They were bringing infants (Lk 18:15-18:15)

“People were bringing

Even infants

To Jesus.

Thus,

He might touch them.

When the disciples

Saw this,

They sternly ordered them

Not to do it.”

 

Προσέφερον δὲ αὐτῷ καὶ τὰ βρέφη ἵνα αὐτῶν ἅπτηται· ἰδόντες δὲ οἱ μαθηταὶ ἐπετίμων αὐτοῖς.

 

Luke indicated that people were bringing even infants to Jesus (Προσέφερον δὲ αὐτῷ καὶ τὰ βρέφη).  Thus, he might touch them (ἵνα αὐτῶν ἅπτηται).  However, when the disciples saw this (ἰδόντες δὲ οἱ μαθηταὶ), they sternly ordered or rebuked them not to do that (ἐπετίμων αὐτοῖς).  This story about the little children can be found in Mark, chapter 10:13, and Matthew, chapter 19:13, almost word for word.  Mark said that people were bringing little children, not infants as in Luke, to Jesus (Καὶ προσέφερον αὐτῷ παιδία), so that he might touch them (ἵνα αὐτῶν ἅψηται).  However, the disciples spoke sternly or admonished those people (οἱ δὲ μαθηταὶ ἐπετίμησαν αὐτοῖς) who brought these children to Jesus.  Matthew said that little children were brought to Jesus (Τότε προσηνέχθησαν αὐτῷ παιδία), so that he might lay his hands on them (ἵνα τὰς χεῖρας ἐπιθῇ αὐτοῖς) and pray for them (καὶ προσεύξηται), which was not in Mark or Luke.  However, the disciples spoke sternly or admonished those (οἱ δὲ μαθηταὶ ἐπετίμησαν αὐτοῖς) who brought them to Jesus.  There seemed to be a conflict between Jesus, who valued little children or infants in the Jewish tradition, and his disciples, who wanted to keep them away from Jesus.  Do you like little children?

 

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Not see the Son of Man (Lk 17:22-17:22)

“Then Jesus

Said to the disciples.

‘The days are coming

When you will long

To see one of the days

Of the Son of Man.

You will not experience it.’”

 

Εἶπεν δὲ πρὸς τοὺς μαθητάς Ἐλεύσονται ἡμέραι ὅτε ἐπιθυμήσετε μίαν τῶν ἡμερῶν τοῦ Υἱοῦ τοῦ ἀνθρώπου ἰδεῖν καὶ οὐκ ὄψεσθε.

 

Luke indicated that that Jesus said to the disciples (Εἶπεν δὲ πρὸς τοὺς μαθητάς) that the days were coming (Ἐλεύσονται ἡμέραι) when they would long to see (ὅτε ἐπιθυμήσετε…ἰδεῖν) one of the days of the Son of Man (μίαν τῶν ἡμερῶν τοῦ Υἱοῦ τοῦ ἀνθρώπου).  However, they would not experience it (καὶ οὐκ ὄψεσθε).  This hints at something that Mark, chapter 13:19, had Jesus say that there would be rough period before the end times arrived.  His wording had a hint of Daniel, chapter 12:1 and Joel, chapter 2:2, who talked about the Day of Yahweh.  Mark indicated that Jesus said that at the end times that there would be such suffering or tribulation (ἐκεῖναι θλῖψις) that no one had ever seen anything like it since the beginning of the world until now (οἵα οὐ γέγονεν τοιαύτη ἀπ’ ἀρχῆς κτίσεως ἣν ἔκτισεν ὁ Θεὸς ἕως τοῦ νῦν).  In fact, there never will be any kind of suffering like this at any time (καὶ οὐ μὴ γένηται).  This was going to be bad, nothing like it had ever happened before.  This would be the unique end times.  Luke was not as foreboding here.  What do you expect the end times to be like?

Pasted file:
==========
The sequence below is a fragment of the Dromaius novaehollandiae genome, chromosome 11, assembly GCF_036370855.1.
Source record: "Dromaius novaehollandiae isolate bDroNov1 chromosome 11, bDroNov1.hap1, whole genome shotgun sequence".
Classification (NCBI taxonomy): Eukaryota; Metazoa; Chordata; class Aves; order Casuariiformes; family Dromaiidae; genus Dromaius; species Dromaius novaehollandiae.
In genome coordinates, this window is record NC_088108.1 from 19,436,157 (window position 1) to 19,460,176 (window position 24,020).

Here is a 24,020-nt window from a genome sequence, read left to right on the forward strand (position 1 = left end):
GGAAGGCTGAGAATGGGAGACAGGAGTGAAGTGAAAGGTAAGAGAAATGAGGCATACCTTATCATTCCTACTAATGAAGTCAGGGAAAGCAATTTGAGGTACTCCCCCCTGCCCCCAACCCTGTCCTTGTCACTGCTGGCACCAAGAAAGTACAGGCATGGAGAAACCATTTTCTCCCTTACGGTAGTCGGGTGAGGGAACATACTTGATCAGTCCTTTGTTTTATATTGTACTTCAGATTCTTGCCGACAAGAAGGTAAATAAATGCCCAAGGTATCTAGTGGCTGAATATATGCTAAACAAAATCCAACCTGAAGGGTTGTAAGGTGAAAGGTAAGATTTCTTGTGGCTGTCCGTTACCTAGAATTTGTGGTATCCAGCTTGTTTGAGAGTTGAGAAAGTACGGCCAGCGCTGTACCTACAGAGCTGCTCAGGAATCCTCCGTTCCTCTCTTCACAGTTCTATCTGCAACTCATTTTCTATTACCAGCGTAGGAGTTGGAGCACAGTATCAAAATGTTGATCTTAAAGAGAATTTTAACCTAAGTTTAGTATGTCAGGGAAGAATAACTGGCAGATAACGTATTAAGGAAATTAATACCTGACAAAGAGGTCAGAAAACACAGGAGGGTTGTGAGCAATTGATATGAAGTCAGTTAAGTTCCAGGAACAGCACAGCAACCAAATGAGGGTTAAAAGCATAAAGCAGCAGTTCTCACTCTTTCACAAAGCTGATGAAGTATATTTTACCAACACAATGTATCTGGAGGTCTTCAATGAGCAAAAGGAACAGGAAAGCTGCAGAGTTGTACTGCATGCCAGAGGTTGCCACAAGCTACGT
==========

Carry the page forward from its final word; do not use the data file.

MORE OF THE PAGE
The cured Samaritan leper (Lk 17:16-17:16)

“He prostrated himself

At Jesus’ feet.

He thanked Jesus.

He was a Samaritan.”

 

καὶ ἔπεσεν ἐπὶ πρόσωπον παρὰ τοὺς πόδας αὐτοῦ εὐχαριστῶν αὐτῷ· καὶ αὐτὸς ἦν Σαμαρείτης.

 

Only Luke has this story about the curing of the ten lepers.  Luke indicated that this one cured leper prostrated himself or fell on his face (καὶ ἔπεσεν ἐπὶ πρόσωπον) at Jesus’ feet (παρὰ τοὺς πόδας αὐτοῦ).  He thanked Jesus (εὐχαριστῶν αὐτῷ).  It turns out that he was a Samaritan (καὶ αὐτὸς ἦν Σαμαρείτης).  As this town was on the border between Galilee and Samaria, one of these lepers was a Samaritan.  Luke once again emphasized the role of a Samaritan.  In fact, this Samaritan leper was the only cured leper to return and prostrate himself at the feet of Jesus, thanking him.  The others went on their way to see the Jewish priests in Jerusalem for the ritual cleansing.  Was this cured leper Samaritan not going to go to the Judean priest for a cleansing anyway, since he would have gone to Mt. Gerizim?  Have you ever felt not like part of the group?